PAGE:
The first new model of Jeep in Australia in two years, the second generation Compass makes its way to the market.
In 2014, the first generation Jeep Compass didn’t quite hit the mark with Australian customers. It was a car that showed its age, and consumers were quick to catch on.
Thankfully, this has changed. The all-new second-generation Jeep Compass has evolved and it now uses a global platform that is shared with the smaller Renegade SUV.
It might be a year late for Australia – the left-hand drive options were released in the United States in 2017 – but Jeep certainly made the wait worth it.
I had the pleasure of driving the Jeep Compass over the weekend and in the following review I cover how it handles, the interior, motor and performance.
Looking at the exterior, it is easy to see that the Jeep Compass is somewhat parallel to the larger counterpart Grand Cherokee but in a more compact size. The smart and sleek design gives this SUV an upmarket look not always typical of the Jeep.
“In terms of refinement and the product’s offerings, Compass raises the bar in the compact SUV segment with new levels of style, advanced technology, safety features, and most importantly, capability – it’s a versatile vehicle that will relish in Australian conditions and as such we are confident that it will be well received by the market.” says Guillaume Drelon, head of the Jeep brand at FCA Australia.
Overall, Jeep has redeemed itself with this well-built Compass. It drives nicely and has a roomy interior. It is extremely easy to park, especially with the trim versions that have the clever park assist feature.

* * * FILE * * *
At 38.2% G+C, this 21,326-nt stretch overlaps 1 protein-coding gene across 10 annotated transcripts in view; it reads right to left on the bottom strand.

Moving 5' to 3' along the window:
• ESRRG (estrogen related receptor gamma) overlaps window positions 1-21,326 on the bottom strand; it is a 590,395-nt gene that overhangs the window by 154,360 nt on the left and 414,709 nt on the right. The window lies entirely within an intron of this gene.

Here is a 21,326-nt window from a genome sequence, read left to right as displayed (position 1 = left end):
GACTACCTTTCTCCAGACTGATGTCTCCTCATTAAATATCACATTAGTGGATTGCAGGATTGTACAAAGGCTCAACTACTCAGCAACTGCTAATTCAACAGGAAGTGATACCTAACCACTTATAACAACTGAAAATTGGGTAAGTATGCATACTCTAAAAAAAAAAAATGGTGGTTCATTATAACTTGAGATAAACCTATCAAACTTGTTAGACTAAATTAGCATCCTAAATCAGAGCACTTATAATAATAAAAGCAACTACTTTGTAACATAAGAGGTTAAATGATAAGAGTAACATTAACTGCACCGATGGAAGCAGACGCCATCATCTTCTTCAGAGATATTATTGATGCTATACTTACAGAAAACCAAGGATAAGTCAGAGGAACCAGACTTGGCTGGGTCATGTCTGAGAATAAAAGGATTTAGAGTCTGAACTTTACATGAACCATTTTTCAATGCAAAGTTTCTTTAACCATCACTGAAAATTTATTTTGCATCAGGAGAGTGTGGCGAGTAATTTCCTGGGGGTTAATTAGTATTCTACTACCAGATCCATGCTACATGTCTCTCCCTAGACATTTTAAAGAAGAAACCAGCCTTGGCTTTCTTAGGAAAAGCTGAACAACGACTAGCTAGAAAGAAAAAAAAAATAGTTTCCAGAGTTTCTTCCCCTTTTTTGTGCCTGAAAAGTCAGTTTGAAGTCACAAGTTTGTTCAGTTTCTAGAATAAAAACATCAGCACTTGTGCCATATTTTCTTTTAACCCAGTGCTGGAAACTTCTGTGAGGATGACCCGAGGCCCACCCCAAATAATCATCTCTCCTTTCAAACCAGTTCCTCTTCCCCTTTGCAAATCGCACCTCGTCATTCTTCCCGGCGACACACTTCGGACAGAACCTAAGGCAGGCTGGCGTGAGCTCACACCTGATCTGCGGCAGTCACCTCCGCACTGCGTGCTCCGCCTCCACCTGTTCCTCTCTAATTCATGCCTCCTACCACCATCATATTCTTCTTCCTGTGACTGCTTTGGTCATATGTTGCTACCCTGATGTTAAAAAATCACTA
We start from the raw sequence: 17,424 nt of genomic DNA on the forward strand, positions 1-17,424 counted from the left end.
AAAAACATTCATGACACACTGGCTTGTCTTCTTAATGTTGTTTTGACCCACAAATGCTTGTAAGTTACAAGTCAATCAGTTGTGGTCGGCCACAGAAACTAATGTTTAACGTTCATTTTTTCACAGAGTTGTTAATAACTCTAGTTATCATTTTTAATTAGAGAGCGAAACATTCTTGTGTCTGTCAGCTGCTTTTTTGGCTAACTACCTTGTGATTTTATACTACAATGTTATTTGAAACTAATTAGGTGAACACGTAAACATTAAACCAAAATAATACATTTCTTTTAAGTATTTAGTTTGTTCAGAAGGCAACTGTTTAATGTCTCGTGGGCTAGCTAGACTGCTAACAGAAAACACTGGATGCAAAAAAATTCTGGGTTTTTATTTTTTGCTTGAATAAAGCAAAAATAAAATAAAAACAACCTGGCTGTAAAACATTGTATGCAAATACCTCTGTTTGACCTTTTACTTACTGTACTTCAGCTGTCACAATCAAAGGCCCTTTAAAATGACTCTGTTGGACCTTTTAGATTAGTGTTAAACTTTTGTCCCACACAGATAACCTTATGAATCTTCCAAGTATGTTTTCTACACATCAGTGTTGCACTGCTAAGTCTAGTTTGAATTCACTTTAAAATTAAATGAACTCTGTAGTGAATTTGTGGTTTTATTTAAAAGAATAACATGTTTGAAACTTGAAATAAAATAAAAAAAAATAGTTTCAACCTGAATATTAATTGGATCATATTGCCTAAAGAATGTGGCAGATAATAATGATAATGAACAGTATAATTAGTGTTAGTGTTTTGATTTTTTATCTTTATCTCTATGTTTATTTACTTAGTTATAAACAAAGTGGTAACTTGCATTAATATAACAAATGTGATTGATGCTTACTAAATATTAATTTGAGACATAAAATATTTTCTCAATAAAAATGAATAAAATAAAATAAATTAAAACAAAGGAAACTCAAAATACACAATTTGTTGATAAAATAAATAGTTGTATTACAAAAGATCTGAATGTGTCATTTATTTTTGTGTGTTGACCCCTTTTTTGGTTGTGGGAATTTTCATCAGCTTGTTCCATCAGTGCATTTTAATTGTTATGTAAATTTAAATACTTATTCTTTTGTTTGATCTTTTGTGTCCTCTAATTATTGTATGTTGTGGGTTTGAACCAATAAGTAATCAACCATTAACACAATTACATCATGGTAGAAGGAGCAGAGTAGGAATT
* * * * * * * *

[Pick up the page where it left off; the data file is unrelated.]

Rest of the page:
The Australian version of the Jeep Compass 2018 comes in 4 variants and with the choice of two engines.
Starting from the least expensive, it is available in Sport, Longitude, Limited and the higher option off-road focused, Trailhawk.
The first two, Sport and Longitude are only available in front-wheel drive and are powered by 129kW of power and 229Nm of torque from its 2.4-litre petrol engine that is naturally aspirated.
Sport comes available in both six-speed manual and automatic transmission while the longitude only comes in automatic.
First is the entry-level Sport trim. Expect the price range to start from “under $30,000” or “$29,950 at time of publishing”. It comes with both six-speed automatic or six-speed manual transmission. Manual transmissions consume 8.6 litres of fuel per 100km.
You’ll get the 17-inch alloy wheels, daytime running lights, non-adaptive cruise control, keyless entry, leather-wrapped steering wheel, six-speaker radio with a Bluetooth option, and a 5-inch touchscreen reversing camera.
The Longitude is also a front wheel drive version that comes equipped with a 2.4-litre petrol engine. However, only automatic transmission is offered in this line, making it have the same combined fuel consumption numbers from Sport.
It comes with all the standard features of Sport plus auto headlights and wipers, roof rails, fog and cornering lamps, tinted privacy glass, LED ambient interior lighting, side window surround highlights, and a front shotgun seat that offers storage within the seat cushion when the seat is folded forward.